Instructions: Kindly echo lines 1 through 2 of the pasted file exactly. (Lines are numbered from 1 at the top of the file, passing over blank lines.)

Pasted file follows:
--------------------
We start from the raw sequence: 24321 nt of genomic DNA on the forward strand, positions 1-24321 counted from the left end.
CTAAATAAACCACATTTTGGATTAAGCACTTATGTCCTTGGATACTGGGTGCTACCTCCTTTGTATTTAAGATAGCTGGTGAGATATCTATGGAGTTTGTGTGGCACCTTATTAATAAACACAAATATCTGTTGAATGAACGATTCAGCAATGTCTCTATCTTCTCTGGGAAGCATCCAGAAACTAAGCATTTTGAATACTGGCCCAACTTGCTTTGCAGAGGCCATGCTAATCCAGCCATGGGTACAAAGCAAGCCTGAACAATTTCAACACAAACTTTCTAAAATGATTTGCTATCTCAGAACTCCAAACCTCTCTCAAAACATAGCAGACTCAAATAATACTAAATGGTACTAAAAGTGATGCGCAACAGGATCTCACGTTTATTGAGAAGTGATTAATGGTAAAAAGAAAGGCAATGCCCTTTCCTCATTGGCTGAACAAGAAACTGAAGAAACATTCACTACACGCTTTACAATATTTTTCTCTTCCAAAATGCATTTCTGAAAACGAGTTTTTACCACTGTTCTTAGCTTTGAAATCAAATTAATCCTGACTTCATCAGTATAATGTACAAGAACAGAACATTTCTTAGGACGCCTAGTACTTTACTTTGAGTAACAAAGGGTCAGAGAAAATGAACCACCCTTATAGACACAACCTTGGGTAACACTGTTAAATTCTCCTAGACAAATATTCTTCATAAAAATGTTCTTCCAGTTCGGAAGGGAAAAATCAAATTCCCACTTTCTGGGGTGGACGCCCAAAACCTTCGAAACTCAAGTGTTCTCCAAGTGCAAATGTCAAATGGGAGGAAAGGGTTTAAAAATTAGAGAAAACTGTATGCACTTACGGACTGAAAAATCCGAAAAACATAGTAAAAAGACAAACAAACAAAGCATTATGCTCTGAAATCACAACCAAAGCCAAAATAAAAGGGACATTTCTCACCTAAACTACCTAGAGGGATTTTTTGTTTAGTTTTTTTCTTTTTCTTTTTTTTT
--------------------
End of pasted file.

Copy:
We start from the raw sequence: 24321 nt of genomic DNA on the forward strand, positions 1-24321 counted from the left end.
CTAAATAAACCACATTTTGGATTAAGCACTTATGTCCTTGGATACTGGGTGCTACCTCCTTTGTATTTAAGATAGCTGGTGAGATATCTATGGAGTTTGTGTGGCACCTTATTAATAAACACAAATATCTGTTGAATGAACGATTCAGCAATGTCTCTATCTTCTCTGGGAAGCATCCAGAAACTAAGCATTTTGAATACTGGCCCAACTTGCTTTGCAGAGGCCATGCTAATCCAGCCATGGGTACAAAGCAAGCCTGAACAATTTCAACACAAACTTTCTAAAATGATTTGCTATCTCAGAACTCCAAACCTCTCTCAAAACATAGCAGACTCAAATAATACTAAATGGTACTAAAAGTGATGCGCAACAGGATCTCACGTTTATTGAGAAGTGATTAATGGTAAAAAGAAAGGCAATGCCCTTTCCTCATTGGCTGAACAAGAAACTGAAGAAACATTCACTACACGCTTTACAATATTTTTCTCTTCCAAAATGCATTTCTGAAAACGAGTTTTTACCACTGTTCTTAGCTTTGAAATCAAATTAATCCTGACTTCATCAGTATAATGTACAAGAACAGAACATTTCTTAGGACGCCTAGTACTTTACTTTGAGTAACAAAGGGTCAGAGAAAATGAACCACCCTTATAGACACAACCTTGGGTAACACTGTTAAATTCTCCTAGACAAATATTCTTCATAAAAATGTTCTTCCAGTTCGGAAGGGAAAAATCAAATTCCCACTTTCTGGGGTGGACGCCCAAAACCTTCGAAACTCAAGTGTTCTCCAAGTGCAAATGTCAAATGGGAGGAAAGGGTTTAAAAATTAGAGAAAACTGTATGCACTTACGGACTGAAAAATCCGAAAAACATAGTAAAAAGACAAACAAACAAAGCATTATGCTCTGAAATCACAACCAAAGCCAAAATAAAAGGGACATTTCTCACCTAAACTACCTAGAGGGATTTTTTGTTTAGTTTTTTTCTTTTTCTTTTTTTTT